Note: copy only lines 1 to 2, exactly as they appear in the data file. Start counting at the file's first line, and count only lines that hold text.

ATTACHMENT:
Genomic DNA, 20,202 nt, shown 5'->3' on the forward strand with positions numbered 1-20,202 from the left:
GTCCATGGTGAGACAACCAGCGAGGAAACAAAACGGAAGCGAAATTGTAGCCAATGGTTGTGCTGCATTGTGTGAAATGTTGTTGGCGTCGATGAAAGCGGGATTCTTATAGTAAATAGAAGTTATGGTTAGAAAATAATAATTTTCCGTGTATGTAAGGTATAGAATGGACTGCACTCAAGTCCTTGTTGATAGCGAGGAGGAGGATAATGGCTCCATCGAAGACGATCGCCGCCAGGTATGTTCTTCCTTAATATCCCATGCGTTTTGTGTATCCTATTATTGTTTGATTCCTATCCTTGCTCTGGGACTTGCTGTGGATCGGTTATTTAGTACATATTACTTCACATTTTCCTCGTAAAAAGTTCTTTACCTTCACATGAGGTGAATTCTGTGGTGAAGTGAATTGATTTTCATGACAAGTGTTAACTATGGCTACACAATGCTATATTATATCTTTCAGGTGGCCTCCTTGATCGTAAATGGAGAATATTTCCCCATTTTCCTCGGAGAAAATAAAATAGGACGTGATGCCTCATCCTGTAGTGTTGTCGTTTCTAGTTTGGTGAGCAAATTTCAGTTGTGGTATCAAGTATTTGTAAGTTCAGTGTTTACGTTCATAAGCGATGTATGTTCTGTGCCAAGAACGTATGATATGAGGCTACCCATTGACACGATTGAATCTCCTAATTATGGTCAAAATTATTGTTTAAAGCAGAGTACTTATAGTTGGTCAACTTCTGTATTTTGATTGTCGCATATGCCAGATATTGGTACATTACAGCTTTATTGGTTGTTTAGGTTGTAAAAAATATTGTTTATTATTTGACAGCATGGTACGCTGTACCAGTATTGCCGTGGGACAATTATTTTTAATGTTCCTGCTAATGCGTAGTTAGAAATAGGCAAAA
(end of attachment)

Genomic DNA, 20,202 nt, shown 5'->3' on the forward strand with positions numbered 1-20,202 from the left:
GTCCATGGTGAGACAACCAGCGAGGAAACAAAACGGAAGCGAAATTGTAGCCAATGGTTGTGCTGCATTGTGTGAAATGTTGTTGGCGTCGATGAAAGCGGGATTCTTATAGTAAATAGAAGTTATGGTTAGAAAATAATAATTTTCCGTGTATGTAAGGTATAGAATGGACTGCACTCAAGTCCTTGTTGATAGCGAGGAGGAGGATAATGGCTCCATCGAAGACGATCGCCGCCAGGTATGTTCTTCCTTAATATCCCATGCGTTTTGTGTATCCTATTATTGTTTGATTCCTATCCTTGCTCTGGGACTTGCTGTGGATCGGTTATTTAGTACATATTACTTCACATTTTCCTCGTAAAAAGTTCTTTACCTTCACATGAGGTGAATTCTGTGGTGAAGTGAATTGATTTTCATGACAAGTGTTAACTATGGCTACACAATGCTATATTATATCTTTCAGGTGGCCTCCTTGATCGTAAATGGAGAATATTTCCCCATTTTCCTCGGAGAAAATAAAATAGGACGTGATGCCTCATCCTGTAGTGTTGTCGTTTCTAGTTTGGTGAGCAAATTTCAGTTGTGGTATCAAGTATTTGTAAGTTCAGTGTTTACGTTCATAAGCGATGTATGTTCTGTGCCAAGAACGTATGATATGAGGCTACCCATTGACACGATTGAATCTCCTAATTATGGTCAAAATTATTGTTTAAAGCAGAGTACTTATAGTTGGTCAACTTCTGTATTTTGATTGTCGCATATGCCAGATATTGGTACATTACAGCTTTATTGGTTGTTTAGGTTGTAAAAAATATTGTTTATTATTTGACAGCATGGTACGCTGTACCAGTATTGCCGTGGGACAATTATTTTTAATGTTCCTGCTAATGCGTAGTTAGAAATAGGCAAAA